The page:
Last week New York City Mayor Eric Adams debuted a housing plan with over 100 reforms intended to make it easier to build homes throughout the five boroughs. “Get Stuff Built” has an extremely ambitious, “moonshot” goal to build half a million new homes in the next decade to ameliorate a housing shortage that’s reached crisis proportions.
“If New York is to remain the city we love, we must have places for the people we love. We need more housing, and we need it as fast as we can build it,” Mayor Adams said in press release. “The system has been broken for so long that we have come to view it as our reality. Our city declared a housing emergency five decades ago, yet, we have failed to address it with the same urgency we would any other crisis. That ends now. We can, and we must, do better. We need to add hundreds of thousands of units to address the problem, and that is exactly what we are going to do. Today we are saying yes to more housing and yes to getting stuff built. We are going to build faster, we are going to build everywhere, and we are going to build together.”
Most of the proposed reforms center on cutting red tape for developers. These include scuttling the environmental review process for apartment buildings with 200 or fewer units, speeding up the pre-certification process for buildings, which can stretch for two years or more, tweaking the requirements for the traffic impact analysis, consolidating the Department of Buildings’ (DOB) online system for construction approvals, and requiring the DOB to review and inspect fire alarms instead of the Fire Department. The mayor’s office estimates these and other changes would speed up project timelines by as much as 50 percent. Since time is money, the administration claims its suggestions would lower building costs, as well.
For those unfamiliar, to build apartments in the city right now, developers have to complete an environmental review, undergo a land use review, and obtain building permits. The scope and complexity of each stage of the process varies based on the building’s size, purpose, and location. Buildings subject to the city’s land use public review process (ULURP), for example, have to be approved by the community board, the borough president, the city council, and the mayor. If the property is in a historic district, it is subject to additional review by the Landmarks Preservation Commission (LPC). At any point in the environmental or land use review processes, objections from stakeholders can send a project back to the drawing board and lengthen the approvals timeline.
While some of these streamlining changes could be enacted by the mayor’s office alone, others (like the DOB fire alarms inspection) would require the City Council or the New York State Legislature’s okay. Given that the Legislator declined to extend the major developer subsidy 421a in June, however, it’s unclear how many “Get Stuff Built” items requiring intergovernmental would be approved, the New York Times reported.
Nevertheless, “Get Stuff Built” outlines policy objectives that the Mayor plans to pursue in conjunction with lawmakers at the national, state, and local levels. In the “Build Together” section of the plan, proposals include legalizing of the city’s 50,000 basement units (a project that may cost $13.7 billion), converting office buildings into housing, changing rules to allow the New York City Department of Housing Preservation and Development (HPD) to preserve more affordable housing, and giving the city latitude to greenlight more residential construction in high density neighborhoods.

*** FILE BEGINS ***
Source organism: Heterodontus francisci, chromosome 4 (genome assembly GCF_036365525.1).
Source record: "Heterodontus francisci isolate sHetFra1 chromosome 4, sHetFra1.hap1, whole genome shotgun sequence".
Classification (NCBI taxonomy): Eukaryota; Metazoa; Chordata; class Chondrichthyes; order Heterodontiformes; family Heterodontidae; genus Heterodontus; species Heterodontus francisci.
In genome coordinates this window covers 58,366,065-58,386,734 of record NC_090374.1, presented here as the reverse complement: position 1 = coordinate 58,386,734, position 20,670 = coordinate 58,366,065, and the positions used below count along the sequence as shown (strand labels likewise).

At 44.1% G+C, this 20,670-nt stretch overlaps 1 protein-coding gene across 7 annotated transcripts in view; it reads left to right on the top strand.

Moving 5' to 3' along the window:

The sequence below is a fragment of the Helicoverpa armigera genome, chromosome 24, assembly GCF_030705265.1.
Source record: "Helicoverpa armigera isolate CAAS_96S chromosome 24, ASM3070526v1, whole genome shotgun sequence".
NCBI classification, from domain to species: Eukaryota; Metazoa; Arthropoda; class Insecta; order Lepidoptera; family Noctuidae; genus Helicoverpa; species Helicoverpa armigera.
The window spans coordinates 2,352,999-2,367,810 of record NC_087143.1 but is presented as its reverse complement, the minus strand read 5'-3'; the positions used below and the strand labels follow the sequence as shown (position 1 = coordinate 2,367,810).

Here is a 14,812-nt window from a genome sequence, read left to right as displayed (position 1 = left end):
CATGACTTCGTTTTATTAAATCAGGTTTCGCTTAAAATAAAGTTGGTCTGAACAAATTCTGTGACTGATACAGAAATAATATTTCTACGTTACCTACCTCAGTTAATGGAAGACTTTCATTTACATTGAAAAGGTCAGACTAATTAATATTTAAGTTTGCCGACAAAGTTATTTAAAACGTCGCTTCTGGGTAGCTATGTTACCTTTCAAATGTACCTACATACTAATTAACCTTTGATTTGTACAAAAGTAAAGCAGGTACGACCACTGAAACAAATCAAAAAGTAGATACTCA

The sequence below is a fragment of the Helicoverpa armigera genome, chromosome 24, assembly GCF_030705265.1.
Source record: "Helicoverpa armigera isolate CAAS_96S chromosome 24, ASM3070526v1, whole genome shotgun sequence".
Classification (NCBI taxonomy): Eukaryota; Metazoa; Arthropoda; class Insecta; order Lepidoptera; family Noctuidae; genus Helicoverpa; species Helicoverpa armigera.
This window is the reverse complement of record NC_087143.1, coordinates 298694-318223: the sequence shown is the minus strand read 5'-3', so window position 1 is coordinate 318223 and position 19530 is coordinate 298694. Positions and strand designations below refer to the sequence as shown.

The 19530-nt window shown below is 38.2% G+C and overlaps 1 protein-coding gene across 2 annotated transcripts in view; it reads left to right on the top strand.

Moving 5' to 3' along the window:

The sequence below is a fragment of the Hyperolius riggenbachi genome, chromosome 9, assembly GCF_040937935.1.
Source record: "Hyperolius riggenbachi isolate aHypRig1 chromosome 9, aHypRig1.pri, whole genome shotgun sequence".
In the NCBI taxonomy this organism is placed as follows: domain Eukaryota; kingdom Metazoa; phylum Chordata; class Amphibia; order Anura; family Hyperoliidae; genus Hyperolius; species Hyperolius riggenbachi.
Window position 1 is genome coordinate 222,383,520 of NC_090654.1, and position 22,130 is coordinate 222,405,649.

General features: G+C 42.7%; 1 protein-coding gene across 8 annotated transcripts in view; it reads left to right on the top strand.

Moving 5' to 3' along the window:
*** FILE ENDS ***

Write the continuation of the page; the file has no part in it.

In conjunction with these efforts, the Adams administration has released a zoning text amendment that it says will spur the construction of tens of thousands of new homes by expanding the floor-area ratio for affordable housing, reduce parking minimums, and make it easier for developers to, for example, build out studios and one bedrooms in neighborhoods traditionally zoned for larger single-family homes.
Though the plan stands to affect development citywide, it also offers development plans for areas next to new commuter rail stations in the Bronx and along Brooklyn’s Atlantic Avenue. The “Get Stuff Built” press conference also marked the start of the environmental review process for the rezoning of areas adjacent to two of the four new Metro-North commuter rail stations that will open in the East Bronx by 2027. The city contends that those rezonings will facilitate the construction of up to 6,000 units, of which 25 percent will be permanently affordable. In Central Brooklyn, the city has a plan to bring thousands of units to busy Atlantic Avenue and adjacent blocks in Bedford-Stuyvesant and Crown Heights. The public outreach and scoping for that plan will start next month and run through June 2023.
While these ideas sound peachy—who could oppose more housing, when demand is driving median rents in Manhattan past $4,000 per month?—the plan has attracted skeptics.
Eric Kober, a former city planner and scholar at conservative think tank the Manhattan Institute, remarked that the Adams administration is “[throwing out a number but not actually producing a plan that explains in any credible way how he would get there. To achieve the goal of half a million new homes, there would have to be more ambitious process changes. Even more important, there would have to be very ambitious zoning changes.”
Village Preservation Executive Director Andrew Berman worried that Adams’s “build, build, build” mentality would affect neighborhoods unequally. “That’s a good message when it comes to certain types of development, carefully chosen where they should go,” Berman told the Times. “It’s a poor message for a lot of other kinds of development that really just benefits the titans of the real estate industry who control so much of the city.”